For purposes of illustration we take the guide material to have a constant index of refraction n. For such geometries the light rays 48 along the two-dimensional cross sectional plane taken along 5B--5B behave just as in the case of its wedge counterpart described hereinbefore. Similarly, various additional layers 54 and 56 and other means can be used to achieve the desired light handling features. For example, for the disc light guide 46 a preferred facet array 56 is circles, concentric with the disk 46. Thus, if the facets 56 are linear in cross section, the light rays 52 will emerge in a direction collimated within a full angle of 2φ times a function of the indices of refraction as in the device 10 described hereinbefore.
Manufacture of the device 10 can be accomplished by careful use of selected adhesives and lamination procedures. For example, the wedge layer 12 having index n1 can be adhesively bonded to the first layer 28 having index n2. An adhesive layer 60 (see FIG. 3B) can be applied in liquid form to the top surface of the first layer 28 and the layer 28 is adhesively coupled to the bottom surface 16 of the wedge layer 12. In general, the order of coupling the various layers can be in any given order.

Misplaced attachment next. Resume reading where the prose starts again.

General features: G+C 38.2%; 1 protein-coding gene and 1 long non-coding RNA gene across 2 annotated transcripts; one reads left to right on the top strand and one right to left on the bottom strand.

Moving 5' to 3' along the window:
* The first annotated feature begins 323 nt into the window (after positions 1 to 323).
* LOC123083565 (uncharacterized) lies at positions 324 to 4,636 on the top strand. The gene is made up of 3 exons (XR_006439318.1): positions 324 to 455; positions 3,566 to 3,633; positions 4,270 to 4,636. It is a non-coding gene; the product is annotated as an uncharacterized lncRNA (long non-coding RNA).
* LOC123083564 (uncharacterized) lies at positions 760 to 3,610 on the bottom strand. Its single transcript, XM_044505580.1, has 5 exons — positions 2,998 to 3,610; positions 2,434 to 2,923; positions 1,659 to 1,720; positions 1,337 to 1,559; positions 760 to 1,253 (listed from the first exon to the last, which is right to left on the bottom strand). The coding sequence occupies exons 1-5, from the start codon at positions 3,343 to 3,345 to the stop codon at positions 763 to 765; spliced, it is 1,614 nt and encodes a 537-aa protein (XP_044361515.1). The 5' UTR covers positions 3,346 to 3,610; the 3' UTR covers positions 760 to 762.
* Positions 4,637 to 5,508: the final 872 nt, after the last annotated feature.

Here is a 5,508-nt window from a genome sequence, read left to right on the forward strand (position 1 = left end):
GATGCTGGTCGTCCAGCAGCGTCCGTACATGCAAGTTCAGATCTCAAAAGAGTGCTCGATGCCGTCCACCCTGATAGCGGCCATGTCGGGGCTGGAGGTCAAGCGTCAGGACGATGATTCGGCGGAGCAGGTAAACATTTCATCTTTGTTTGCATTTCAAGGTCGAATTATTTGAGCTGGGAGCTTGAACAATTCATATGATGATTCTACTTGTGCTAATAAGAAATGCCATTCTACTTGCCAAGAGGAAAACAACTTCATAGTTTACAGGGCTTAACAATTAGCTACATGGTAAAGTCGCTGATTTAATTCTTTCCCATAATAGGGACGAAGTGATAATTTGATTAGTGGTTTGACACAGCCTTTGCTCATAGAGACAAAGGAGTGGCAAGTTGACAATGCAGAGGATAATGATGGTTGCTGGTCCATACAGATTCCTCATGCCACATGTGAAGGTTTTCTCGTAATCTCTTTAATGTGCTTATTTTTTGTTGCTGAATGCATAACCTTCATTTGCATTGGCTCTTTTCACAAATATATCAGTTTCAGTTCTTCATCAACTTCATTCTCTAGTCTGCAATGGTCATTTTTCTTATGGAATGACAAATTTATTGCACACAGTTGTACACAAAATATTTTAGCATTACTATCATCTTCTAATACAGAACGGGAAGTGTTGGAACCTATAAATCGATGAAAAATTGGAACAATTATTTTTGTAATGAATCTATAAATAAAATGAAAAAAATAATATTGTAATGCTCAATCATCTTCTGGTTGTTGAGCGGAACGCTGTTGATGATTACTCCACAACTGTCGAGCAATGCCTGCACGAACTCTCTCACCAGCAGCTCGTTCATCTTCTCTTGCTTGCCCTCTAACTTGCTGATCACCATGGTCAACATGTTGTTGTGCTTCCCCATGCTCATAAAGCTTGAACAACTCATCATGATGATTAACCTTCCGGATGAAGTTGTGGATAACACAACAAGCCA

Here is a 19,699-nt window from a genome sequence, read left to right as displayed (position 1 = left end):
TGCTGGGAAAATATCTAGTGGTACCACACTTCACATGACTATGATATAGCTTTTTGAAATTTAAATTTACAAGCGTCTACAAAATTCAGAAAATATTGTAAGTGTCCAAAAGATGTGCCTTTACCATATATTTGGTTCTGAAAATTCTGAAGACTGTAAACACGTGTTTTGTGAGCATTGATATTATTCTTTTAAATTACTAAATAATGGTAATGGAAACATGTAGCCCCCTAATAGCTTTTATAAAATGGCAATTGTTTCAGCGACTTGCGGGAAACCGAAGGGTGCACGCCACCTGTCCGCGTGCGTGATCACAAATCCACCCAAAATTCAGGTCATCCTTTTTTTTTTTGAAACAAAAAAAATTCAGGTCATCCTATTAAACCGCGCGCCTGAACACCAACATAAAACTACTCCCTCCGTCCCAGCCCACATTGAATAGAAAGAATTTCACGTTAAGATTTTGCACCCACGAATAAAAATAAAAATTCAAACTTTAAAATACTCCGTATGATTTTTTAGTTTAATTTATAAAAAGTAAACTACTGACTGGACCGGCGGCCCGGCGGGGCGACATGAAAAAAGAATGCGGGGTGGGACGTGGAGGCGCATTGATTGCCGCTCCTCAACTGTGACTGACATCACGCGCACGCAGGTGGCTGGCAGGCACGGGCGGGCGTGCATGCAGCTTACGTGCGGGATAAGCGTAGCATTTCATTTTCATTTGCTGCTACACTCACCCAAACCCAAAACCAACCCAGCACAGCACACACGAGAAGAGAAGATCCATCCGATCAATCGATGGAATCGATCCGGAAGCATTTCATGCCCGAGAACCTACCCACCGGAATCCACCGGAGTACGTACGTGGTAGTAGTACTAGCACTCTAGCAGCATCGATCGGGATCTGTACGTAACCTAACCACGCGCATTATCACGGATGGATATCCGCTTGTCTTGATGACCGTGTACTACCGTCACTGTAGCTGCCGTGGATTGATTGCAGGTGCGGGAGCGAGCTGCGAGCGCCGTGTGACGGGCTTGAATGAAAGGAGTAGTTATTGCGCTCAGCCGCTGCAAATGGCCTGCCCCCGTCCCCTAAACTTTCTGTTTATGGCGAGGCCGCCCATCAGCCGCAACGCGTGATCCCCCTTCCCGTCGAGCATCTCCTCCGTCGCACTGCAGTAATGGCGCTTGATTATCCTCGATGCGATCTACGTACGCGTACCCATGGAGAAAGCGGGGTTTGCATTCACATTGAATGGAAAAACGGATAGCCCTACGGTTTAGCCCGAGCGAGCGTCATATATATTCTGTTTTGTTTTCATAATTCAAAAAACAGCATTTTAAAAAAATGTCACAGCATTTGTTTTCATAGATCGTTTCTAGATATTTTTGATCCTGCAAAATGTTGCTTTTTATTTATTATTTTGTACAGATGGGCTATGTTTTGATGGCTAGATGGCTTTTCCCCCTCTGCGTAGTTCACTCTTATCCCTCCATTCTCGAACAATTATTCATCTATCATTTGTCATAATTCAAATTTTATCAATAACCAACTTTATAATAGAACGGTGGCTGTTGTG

In applying the layer 12 to the layer 28 and other such layers, the process of manufacture preferably accommodates the formation of internal layer interfaces which are substantially smooth interfacial surfaces. If not properly prepared such internal layers can detrimentally affect performance because each interface between layers of different indices can act as a reflecting surface with its own characteristic critical angle. If the interfacial surfaces are substantially smooth, then the detrimental effect of uneven surfaces is negligible. Therefore in effectuating the lamination of the various layers of the device 10, the methodology should utilize adhesives and/or joining techniques which provide the above described smooth interfacial layers. Examples of lamination processes include without limitation joining without additional adhesive layers, coatings applied to one layer and then joined to a second layer with an adhesive and applying a film layer with two adhesive layers (one on each layer surface to be joined to the other).